Christina Gholson is one of the Institute’s dedicated early childhood career advisors as part of the Career Development Services Center. The Career Development Services Center provides free, comprehensive career development services to all current and aspiring early childhood professionals. Their services include academic planning and advisement, career and vocational assessment, resume preparation, interview and job search strategies, and teacher certification support, including test preparation and tutoring. The Center also sponsors career exploration events known as Dine and Discuss! As a career advisor, Christina provides essential support and guidance to individuals who seek to enter the field of early childhood education and care, as well early childhood professionals who wish to grow in their careers. We asked Christina to share some of her reflections about her work with us.
What is your current role? In your own words, how would you describe the work you do?
I am the Lead Advisor at the Career Development Services Center at the Institute. My role has many branches and touchpoints. The foundation of my work is connecting with current and aspiring educators in New York State to support their career goal mapping. Over the last two years, my focus has encompassed working on the Pre-K Teacher Preparation Project (PKTPP) in concert with the Mayor’s Office and Department of Education. As a result, I work closely with the scholars, coaches, test prep team, and partners of the PKTPP. Additionally, I build relationships with high performing New York City Early Education Centers (NYCEECs) in the five boroughs; offering professional development workshops and acting as a feeder for high quality teachers into their centers. My future work will involve presenting at the New York State Association for the Education of Young Children (NYSAEYC) Conference in April 2016 on Birth-2 Certification Trends in New York State.
What motivated you to become a career advisor?
When I was a Political Science major at Spelman College in the 90’s, I was offered a summer internship as a Teacher Leader and later Site Director for the Children’s Defense Fund’s Freedom Schools. This experience prompted me to change my major to Early Childhood Development and earn my BA and subsequently a M.Ed. with a concentration in Educational Counseling. Now, I have 17 years of experience in the Direct Teaching and Education Administration field, which has been filled with many exciting pathways and adventures. I am excited to call The Institute my professional home now.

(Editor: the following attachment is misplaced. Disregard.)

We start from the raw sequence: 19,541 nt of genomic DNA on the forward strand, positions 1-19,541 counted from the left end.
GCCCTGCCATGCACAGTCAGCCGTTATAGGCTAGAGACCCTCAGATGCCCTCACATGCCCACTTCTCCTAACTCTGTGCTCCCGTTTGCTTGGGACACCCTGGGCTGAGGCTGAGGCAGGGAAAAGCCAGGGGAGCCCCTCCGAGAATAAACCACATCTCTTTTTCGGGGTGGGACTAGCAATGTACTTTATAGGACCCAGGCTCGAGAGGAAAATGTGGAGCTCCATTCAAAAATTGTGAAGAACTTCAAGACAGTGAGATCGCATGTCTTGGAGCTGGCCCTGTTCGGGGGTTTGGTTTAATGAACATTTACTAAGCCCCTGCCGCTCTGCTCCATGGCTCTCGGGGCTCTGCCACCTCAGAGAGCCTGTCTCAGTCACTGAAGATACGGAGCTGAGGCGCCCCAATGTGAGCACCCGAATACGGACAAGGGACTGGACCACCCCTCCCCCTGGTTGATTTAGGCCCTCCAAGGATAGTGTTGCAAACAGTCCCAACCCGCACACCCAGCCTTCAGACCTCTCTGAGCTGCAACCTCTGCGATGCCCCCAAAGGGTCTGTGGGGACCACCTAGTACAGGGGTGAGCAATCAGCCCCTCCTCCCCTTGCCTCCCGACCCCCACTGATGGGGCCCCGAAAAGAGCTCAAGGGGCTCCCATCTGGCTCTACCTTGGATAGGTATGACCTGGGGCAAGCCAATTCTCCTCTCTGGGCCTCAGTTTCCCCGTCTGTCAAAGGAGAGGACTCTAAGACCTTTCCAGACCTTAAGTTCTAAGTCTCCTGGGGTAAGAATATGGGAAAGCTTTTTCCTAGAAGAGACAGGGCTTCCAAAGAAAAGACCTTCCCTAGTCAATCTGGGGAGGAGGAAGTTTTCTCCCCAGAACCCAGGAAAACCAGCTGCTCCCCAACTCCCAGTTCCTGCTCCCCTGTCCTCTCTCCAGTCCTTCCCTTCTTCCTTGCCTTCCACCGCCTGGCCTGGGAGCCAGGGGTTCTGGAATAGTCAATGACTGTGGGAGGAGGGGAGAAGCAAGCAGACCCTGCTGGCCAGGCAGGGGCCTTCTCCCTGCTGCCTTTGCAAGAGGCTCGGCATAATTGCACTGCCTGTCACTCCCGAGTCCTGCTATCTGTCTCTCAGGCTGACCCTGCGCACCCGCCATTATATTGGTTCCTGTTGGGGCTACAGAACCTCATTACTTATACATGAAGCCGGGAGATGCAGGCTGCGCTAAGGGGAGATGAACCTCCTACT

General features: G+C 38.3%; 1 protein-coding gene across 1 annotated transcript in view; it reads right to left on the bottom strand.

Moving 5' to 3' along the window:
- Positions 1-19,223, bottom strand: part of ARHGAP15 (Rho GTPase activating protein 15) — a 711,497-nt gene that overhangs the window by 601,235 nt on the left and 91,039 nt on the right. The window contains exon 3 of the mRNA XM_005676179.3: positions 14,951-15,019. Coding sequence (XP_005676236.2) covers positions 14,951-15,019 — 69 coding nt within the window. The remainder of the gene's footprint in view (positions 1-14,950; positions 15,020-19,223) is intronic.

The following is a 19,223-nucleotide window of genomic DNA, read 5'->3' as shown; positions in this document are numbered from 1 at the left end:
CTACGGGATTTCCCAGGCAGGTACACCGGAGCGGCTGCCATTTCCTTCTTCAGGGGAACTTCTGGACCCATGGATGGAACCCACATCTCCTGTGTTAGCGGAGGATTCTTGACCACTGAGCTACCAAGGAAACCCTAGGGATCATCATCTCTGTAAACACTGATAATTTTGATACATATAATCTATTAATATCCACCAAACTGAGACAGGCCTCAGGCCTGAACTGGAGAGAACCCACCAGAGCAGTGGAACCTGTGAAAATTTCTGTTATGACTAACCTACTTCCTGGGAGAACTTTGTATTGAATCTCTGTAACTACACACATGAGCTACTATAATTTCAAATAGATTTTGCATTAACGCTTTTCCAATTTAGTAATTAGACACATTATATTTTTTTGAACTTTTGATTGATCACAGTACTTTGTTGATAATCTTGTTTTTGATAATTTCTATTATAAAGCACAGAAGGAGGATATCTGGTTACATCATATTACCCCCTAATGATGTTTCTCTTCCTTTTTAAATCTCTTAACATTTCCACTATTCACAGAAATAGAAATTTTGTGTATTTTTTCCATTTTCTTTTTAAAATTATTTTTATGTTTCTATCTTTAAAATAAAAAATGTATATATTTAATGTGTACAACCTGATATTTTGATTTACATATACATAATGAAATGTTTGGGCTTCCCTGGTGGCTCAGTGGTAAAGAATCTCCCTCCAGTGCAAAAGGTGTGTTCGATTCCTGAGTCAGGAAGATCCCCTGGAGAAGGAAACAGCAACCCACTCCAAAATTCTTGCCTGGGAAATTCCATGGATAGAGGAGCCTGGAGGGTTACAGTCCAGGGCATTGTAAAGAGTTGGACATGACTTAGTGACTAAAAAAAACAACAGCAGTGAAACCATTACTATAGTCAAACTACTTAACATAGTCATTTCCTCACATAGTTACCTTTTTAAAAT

If you could learn a new skill today, what would it be?
Honestly, I am currently working on my creative abilities. I am learning how to knit and I am trying to reenter my practice as a yogi! In the education field, I am honing my skills as a presenter in higher education.
What brings you joy in your work?
It is extremely gratifying when a client secures the educational role they desire! The job search process is full of emotional and tactical effort by the client. When I can support and guide a client into a long term role that will allow them to grow professionally and witness their joy, I get an immediate boost! On a larger scale, when there are competent and stable teachers in the educational setting, our children have an increased opportunity to obtain their academic objectives and goals. There are many stakeholders. Children are our neediest stakeholders and deserve high quality educators to propel our economy and the greater good.
What do you want to be remembered for in your current role?
I would like to be remembered for my fellowship and ideas as a colleague. With my clients, I would like to be remembered for my compassion, zeal, encouragement, and continued effort.
If you had one piece of advice for a new preschool teacher, what would it be?
Listen to your students. They will guide your lessons, broaden your perspectives, and guide you towards becoming a master teacher. A master teacher remembers to be a student. I would add that it is imperative to create healthy boundaries to avoid burnout and stay rejuvenated in the field.
For more information about the Career Development Services Center, email firstname.lastname@example.org or call (718) 254-7735